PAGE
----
Despite rumors to the contrary, China will maintain the “one-child” policy. Government officials have announced that the policy is to remain in effect and is expected to continue indefinitely.
The China Development Research Foundation issued a report late last year in an attempt to encourage government officials to modify the controversial order. The group suggested a gradual modification that would develop through the next three years and eventually allow two children per couple. The foundation had hopes that policies imposing birth limits would be completely phased out by 2020. They maintain that the policy has had a serious impact on China politically, socially, and financially.
The one-child policy is not quite as simple as it sounds. Some of the rules are quite complicated as reported by NBC News:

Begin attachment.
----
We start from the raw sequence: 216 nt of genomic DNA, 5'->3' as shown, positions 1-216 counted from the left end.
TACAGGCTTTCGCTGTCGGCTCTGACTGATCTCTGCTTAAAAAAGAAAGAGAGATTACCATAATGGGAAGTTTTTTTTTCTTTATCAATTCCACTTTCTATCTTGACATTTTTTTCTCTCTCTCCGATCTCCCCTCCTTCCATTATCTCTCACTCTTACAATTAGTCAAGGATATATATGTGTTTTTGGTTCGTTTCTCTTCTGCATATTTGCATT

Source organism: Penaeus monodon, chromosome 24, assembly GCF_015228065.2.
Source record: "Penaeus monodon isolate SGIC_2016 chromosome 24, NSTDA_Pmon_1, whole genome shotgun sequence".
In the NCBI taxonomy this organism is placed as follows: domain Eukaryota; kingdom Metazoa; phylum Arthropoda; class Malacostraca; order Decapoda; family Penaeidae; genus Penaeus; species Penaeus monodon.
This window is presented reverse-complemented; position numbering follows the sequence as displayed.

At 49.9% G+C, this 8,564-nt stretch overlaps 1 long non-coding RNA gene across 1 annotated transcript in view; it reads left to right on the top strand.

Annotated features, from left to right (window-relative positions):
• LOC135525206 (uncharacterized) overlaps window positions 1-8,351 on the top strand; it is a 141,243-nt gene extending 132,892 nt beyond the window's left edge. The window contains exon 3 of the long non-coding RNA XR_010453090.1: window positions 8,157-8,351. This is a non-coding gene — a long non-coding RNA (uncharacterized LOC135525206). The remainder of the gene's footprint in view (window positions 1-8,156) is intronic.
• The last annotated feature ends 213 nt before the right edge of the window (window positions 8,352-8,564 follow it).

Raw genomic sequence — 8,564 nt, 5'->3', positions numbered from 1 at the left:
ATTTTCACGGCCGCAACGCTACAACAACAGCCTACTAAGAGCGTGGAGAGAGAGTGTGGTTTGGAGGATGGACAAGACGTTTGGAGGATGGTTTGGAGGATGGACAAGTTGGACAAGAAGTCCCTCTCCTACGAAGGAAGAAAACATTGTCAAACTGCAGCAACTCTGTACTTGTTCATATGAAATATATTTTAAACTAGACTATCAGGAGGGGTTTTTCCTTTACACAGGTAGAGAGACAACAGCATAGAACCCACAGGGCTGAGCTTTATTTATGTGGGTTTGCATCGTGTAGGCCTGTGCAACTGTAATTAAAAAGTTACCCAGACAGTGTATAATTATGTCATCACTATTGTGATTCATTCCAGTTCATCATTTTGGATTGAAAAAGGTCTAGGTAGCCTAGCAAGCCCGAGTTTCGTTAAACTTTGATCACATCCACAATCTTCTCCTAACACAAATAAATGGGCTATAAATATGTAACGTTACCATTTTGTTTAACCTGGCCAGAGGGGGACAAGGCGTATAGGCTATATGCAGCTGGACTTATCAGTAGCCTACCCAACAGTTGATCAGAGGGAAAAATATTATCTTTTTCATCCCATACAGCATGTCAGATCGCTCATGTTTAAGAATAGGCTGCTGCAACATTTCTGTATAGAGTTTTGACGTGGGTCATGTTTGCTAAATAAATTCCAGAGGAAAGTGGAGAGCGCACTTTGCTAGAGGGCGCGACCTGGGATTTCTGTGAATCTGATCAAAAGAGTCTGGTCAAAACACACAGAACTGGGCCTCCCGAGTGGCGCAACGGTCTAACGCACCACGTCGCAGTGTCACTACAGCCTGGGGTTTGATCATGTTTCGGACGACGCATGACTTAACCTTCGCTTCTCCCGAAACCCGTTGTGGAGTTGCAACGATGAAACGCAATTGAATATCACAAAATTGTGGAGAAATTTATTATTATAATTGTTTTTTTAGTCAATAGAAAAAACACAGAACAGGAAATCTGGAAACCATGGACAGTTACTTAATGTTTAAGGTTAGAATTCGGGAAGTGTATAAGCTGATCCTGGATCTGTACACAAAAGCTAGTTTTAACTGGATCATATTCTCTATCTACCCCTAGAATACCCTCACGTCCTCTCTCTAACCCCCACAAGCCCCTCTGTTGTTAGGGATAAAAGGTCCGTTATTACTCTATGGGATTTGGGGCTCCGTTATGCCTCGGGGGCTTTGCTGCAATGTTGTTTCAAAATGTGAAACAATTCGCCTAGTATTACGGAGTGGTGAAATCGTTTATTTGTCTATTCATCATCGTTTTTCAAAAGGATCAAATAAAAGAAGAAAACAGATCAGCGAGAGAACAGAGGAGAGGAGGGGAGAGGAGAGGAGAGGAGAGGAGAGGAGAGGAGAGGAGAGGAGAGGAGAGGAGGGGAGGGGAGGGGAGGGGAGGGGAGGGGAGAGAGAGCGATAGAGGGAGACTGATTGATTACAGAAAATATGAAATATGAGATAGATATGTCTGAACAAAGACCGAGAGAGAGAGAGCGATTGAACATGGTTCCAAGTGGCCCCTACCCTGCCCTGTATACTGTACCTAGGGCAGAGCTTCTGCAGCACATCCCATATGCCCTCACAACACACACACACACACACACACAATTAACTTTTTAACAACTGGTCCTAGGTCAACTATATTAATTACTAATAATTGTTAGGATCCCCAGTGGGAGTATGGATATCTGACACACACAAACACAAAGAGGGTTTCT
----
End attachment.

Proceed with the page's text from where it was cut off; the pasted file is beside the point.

“The government limits most urban couples to one child, and allows two children for rural families if their first-born is a girl. There are numerous other exceptions as well, including looser rules for minority families and a two-child limit for parents who are themselves both singletons.”
Wang Xia, China’s head of the National Population and Family Planning Commission, announced on Monday that China will maintain the one-child policy and intends to do so on a long-term basis. The goal of the policy, according to Xia, is to maintain a low birthrate.
Critics of the decision cite the impact that the policy, enacted in 1979, has already had on China. Reports of forced abortions number into the millions. A growing number of retirees and a limited younger generation has reportedly caused an financial crisis among the aging. Other critics cite an imbalanced sex ratio due to reported elective abortions if a fetus is determined to be female.
However controversial, government officials in China are firm in their decision and have made it clear that, at least for now, they will continue the one-child policy.